By William Shouldis
The fire service cannot simply maintain the status quo. Having strict accountability for spending, consistency in quality improvements, and good documentation will allow better utilization of limited resources. Misaligned goals can be a distraction that wastes precious time and energy. To reduce communication and commitment issues, the Philadelphia Fire Department, through a partnership with the University of Pennsylvania, held a one-day strategic planning conference for chief officers and nonuniform unit heads from the fiscal, human resources and management information departments, and the dispatch center.
The premise was to rapidly identify obstacles that could impede operational performance in the short (one year) and long term (three to five years). The emphasis was on a developing a practical planning and preparedness process that could be easily adapted into the culture of the public safety sector. Unfortunately, the fire service is no longer exempt from the continuous scrutiny of the “bean-counters”. Crime prevention and enhanced educational standards are often rated as a higher priority to the general public than a having a skilled fire/EMS service.
The seminar schedule sought to blend the values of the fire service with legal concerns and budgetary constraints. This agenda maintained a realistic sense of purpose to the instructional meeting. The program was divided between a lecture portion and a group activities portion to support the main purpose of establishing measurable actions that are controllable by the fire department membership. Topics discussed included time management, the need to prioritize activities, hints on maintaining a positive attitude, the value of collaboration, and personnel safety. Participants came to the conclusion that an emergency service organization must have regular opportunities for exchanging information and ideas to achieve “breakthrough” solutions for a better service delivery system. To improve productivity, there must be increased involvement by firefighters, paramedics, and company officers.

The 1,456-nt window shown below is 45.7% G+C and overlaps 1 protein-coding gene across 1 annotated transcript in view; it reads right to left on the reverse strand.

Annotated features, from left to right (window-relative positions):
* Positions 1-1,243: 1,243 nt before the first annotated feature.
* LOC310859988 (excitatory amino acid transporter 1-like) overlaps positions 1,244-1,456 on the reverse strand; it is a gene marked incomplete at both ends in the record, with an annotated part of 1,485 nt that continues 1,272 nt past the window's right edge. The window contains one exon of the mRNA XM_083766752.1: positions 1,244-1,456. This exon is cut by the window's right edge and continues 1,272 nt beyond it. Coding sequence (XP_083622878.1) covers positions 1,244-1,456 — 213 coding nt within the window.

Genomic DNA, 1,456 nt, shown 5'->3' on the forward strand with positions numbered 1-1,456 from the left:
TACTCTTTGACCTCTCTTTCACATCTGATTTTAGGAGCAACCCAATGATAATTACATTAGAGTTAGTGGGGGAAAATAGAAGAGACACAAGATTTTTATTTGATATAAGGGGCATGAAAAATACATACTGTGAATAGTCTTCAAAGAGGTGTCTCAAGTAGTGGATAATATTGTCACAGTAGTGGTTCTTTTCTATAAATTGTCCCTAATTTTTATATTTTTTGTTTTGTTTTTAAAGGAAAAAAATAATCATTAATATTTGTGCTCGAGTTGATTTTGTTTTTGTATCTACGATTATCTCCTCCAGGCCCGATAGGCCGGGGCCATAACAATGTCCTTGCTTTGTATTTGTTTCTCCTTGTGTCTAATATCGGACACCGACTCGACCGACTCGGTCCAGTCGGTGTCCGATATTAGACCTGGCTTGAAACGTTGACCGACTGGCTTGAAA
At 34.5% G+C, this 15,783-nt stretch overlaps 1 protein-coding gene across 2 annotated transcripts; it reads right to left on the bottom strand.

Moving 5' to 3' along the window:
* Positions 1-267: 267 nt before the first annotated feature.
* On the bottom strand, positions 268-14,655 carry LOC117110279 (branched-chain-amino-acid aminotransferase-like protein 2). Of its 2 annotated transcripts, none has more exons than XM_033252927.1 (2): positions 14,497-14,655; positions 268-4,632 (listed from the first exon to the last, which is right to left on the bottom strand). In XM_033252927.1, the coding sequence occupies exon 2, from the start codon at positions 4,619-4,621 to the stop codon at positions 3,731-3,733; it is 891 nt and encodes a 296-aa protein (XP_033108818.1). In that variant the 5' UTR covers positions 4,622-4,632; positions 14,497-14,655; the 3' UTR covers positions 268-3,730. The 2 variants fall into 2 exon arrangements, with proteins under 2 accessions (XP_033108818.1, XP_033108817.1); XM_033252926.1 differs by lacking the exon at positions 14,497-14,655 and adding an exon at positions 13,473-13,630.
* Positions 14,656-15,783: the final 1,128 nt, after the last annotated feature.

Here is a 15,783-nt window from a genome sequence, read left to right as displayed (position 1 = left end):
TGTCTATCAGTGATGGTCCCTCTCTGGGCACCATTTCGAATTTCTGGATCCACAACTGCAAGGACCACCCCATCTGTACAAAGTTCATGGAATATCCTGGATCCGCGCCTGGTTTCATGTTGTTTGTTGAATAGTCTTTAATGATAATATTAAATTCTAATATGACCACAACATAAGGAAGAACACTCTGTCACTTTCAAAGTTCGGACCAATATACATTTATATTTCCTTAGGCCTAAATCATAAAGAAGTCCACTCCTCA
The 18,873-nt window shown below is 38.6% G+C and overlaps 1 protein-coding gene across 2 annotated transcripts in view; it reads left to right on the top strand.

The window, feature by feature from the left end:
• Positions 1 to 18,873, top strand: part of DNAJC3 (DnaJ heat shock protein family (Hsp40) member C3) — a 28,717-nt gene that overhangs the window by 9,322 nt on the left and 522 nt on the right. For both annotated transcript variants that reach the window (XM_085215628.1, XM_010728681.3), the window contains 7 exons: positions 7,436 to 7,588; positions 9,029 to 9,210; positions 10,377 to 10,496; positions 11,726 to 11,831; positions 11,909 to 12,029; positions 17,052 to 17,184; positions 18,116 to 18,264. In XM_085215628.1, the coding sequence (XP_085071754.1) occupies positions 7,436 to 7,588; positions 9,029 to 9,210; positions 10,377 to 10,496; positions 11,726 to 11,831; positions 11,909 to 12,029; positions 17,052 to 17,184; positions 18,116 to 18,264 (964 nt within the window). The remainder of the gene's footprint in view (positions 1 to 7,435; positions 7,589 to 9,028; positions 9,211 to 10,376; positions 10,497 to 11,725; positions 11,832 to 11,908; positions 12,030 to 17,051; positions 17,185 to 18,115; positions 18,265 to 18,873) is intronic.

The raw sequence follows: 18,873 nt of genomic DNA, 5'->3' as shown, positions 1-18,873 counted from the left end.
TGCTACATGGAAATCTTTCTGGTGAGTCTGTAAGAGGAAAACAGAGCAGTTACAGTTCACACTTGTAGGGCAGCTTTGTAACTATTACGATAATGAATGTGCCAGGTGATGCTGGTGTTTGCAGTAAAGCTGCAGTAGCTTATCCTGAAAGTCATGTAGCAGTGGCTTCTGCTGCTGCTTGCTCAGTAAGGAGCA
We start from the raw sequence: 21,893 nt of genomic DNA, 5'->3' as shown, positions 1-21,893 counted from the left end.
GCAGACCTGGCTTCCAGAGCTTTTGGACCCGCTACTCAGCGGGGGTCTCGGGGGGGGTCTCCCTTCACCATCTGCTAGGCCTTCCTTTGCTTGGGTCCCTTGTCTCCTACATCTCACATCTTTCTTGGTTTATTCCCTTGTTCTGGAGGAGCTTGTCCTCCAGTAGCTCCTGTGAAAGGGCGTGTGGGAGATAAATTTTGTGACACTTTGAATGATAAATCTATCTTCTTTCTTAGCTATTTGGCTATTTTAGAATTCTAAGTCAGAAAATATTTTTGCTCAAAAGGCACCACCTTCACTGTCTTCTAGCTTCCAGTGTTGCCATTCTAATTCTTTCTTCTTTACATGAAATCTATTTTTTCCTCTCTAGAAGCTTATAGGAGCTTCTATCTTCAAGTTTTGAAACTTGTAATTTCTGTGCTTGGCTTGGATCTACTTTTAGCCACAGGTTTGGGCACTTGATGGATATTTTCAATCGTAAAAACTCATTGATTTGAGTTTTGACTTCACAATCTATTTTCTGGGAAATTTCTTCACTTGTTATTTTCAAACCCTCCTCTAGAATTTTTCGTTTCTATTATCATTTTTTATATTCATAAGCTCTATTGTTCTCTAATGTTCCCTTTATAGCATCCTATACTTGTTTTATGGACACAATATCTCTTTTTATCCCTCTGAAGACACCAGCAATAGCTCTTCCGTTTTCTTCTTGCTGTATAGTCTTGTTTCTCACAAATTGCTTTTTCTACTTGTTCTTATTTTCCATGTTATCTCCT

Setting the pace for change is one challenge for managing in the fire service. Having a slow rate of change with an introduction, an explanation, a template for target actions, and a gradual phase-in period is advantageous. However, this is not always viable. Manmade or natural disasters can alter the tax base and, under some circumstances, undermine the confidence level of a community in its emergency response force. Even elected officials can adjust positions based on these perceptions.
Rarely is there an ideal time to subsidize new endeavors. Yet it makes sense to have a periodic review of goals and objectives by the entire staff. Ushering in a new year is the perfect time to seek the internal consensus for innovative initiatives. Building trust with fire department personnel and community leaders is essential. Winning the support of public officials is necessary to secure the required resources for critical prevention, response, and recovery ventures. Now is the time to refocus on the Department’s mission and ensure that all daily activities are producing worthwhile outputs. Preparedness will save dollars and lives. This year, get a quick start on meaningful strategic planning.
William Shouldis is a deputy chief with the Philadelphia (PA) Fire Department, where he has served for 32 years. He is an adjunct instructor for the National Fire Academy’s resident and field programs, teaching courses in fireground operations, health and safety, and prevention. Shouldis has a bachelor’s degree in fire science administration and a master’s degree in public safety. He is a member of the Fire Engineering editorial advisory board, and a frequent FDIC speaker.